Date of Award
Thesis and Dissertation
Master of Arts (MA)
Department of Sociology and Anthropology: Archaeology
Elizabeth M. Scott
This study examines published and unpublished historical archaeological research, historical documents research, and datable extant buildings to develop a temporal and geographical sequence of French colonial architectural designs and construction methods, particularly the poteaux-en-terre (posts-in-ground) and poteaux-sur-solle (posts-on-sill) elements in vernacular buildings, from the Western Great Lakes region to Louisiana, dating from 1690 to 1850. Such a sequence is needed to provide a basis for scholarship, discovery, and hypotheses about prospective French colonial archaeological sites. The integration of architectural material culture data and the historical record could also further scholarship on subjects such as how the French in colonial North America used vernacular architecture to create and maintain cultural identity, and how this architecture carried with it indicators of wealth, status, and cultural interaction.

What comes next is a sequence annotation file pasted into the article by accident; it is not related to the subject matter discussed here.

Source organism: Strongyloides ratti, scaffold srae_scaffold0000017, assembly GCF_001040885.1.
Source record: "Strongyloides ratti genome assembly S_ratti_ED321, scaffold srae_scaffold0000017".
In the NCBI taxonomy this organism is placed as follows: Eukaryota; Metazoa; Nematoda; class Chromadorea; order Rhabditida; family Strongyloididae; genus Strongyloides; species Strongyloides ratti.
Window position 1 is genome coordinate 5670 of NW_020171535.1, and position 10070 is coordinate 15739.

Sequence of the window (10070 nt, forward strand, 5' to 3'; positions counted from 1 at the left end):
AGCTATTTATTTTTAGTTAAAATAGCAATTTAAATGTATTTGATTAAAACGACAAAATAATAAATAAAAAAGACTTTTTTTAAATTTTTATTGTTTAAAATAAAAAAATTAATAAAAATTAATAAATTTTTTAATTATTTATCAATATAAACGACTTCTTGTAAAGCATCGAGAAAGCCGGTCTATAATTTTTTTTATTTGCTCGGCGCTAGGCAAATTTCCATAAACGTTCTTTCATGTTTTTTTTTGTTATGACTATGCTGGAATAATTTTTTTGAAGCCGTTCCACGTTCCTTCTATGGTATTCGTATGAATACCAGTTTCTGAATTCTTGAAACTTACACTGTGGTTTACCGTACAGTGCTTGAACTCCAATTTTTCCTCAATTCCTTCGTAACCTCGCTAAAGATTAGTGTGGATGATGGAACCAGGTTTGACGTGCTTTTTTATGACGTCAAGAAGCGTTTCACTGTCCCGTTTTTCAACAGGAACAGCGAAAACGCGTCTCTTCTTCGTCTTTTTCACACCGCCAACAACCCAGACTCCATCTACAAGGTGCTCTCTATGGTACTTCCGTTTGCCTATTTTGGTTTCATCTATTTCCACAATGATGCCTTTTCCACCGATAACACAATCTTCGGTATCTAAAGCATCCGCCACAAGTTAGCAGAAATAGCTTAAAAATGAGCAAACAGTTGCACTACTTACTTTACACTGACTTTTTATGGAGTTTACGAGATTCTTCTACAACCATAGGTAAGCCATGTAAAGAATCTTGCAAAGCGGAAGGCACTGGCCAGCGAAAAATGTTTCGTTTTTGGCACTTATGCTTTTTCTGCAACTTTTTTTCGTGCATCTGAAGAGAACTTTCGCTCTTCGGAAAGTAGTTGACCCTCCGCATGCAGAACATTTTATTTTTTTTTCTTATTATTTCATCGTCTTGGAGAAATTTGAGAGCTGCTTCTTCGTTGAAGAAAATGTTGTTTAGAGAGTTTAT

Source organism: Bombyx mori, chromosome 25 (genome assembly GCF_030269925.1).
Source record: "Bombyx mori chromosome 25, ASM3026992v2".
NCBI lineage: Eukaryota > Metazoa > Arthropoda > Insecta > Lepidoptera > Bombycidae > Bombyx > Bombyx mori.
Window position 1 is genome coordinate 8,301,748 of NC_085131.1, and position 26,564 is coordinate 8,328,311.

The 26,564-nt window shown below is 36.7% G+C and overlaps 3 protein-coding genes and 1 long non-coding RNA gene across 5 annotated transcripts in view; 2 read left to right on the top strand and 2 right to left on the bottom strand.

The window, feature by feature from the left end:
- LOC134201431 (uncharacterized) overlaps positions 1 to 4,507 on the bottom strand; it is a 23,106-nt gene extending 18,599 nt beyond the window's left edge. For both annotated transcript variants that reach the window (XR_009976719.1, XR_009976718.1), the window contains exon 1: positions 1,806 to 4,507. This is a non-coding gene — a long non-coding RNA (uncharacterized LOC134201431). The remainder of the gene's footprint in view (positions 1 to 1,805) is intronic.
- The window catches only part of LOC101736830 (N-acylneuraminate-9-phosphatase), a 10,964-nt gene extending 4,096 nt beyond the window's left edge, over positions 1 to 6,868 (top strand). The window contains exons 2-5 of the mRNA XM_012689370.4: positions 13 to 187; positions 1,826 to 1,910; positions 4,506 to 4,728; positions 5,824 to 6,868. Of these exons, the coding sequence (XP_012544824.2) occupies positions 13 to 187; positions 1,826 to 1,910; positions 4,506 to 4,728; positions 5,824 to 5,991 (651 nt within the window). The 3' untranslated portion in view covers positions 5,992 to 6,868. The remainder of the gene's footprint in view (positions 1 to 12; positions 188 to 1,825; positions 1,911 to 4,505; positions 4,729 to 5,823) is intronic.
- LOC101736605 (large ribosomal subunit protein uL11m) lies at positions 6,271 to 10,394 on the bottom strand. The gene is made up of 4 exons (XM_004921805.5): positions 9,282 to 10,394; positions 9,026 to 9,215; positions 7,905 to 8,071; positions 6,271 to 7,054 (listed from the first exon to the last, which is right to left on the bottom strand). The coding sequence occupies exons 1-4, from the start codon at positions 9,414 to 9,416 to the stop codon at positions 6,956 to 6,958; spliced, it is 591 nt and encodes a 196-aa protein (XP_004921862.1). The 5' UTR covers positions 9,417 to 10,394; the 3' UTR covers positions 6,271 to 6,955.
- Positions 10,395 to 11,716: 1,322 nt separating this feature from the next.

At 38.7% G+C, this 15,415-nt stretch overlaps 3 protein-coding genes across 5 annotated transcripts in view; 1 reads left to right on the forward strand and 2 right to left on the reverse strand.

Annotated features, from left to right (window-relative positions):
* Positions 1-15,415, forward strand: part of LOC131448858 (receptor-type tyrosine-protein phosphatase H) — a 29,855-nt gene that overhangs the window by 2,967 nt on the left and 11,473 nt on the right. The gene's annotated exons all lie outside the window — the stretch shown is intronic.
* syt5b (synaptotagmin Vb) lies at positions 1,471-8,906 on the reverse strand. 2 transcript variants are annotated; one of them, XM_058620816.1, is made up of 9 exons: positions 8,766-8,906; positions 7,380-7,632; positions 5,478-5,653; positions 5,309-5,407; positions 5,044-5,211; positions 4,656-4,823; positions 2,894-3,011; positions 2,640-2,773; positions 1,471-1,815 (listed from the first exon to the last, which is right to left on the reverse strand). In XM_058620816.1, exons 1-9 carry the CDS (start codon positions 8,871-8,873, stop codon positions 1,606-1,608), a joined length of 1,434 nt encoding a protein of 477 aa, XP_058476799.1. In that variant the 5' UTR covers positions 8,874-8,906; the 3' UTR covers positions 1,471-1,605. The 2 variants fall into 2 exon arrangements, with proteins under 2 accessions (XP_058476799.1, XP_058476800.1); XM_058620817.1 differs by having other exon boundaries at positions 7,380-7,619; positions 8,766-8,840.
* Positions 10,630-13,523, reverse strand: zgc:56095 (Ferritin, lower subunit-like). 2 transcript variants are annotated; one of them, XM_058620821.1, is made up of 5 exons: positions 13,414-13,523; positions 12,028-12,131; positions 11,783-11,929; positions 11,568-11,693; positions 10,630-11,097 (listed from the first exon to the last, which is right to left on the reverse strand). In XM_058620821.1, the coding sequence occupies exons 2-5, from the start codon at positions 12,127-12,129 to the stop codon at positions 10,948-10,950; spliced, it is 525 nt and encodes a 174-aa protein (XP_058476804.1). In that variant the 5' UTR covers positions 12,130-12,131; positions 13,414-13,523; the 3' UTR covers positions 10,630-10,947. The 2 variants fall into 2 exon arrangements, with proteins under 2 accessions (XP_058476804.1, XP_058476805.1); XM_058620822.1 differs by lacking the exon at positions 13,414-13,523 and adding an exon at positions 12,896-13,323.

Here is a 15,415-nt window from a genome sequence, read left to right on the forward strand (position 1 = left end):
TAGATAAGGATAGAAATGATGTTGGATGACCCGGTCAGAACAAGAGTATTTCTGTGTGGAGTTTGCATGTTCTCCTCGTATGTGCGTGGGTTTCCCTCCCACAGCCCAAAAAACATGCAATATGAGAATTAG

Tharp, Wade Terrell, "A Sequence Of French Vernacular Architectural Design And Construction Methods In Colonial North America, 1690--1850" (2014). Theses and Dissertations. 229.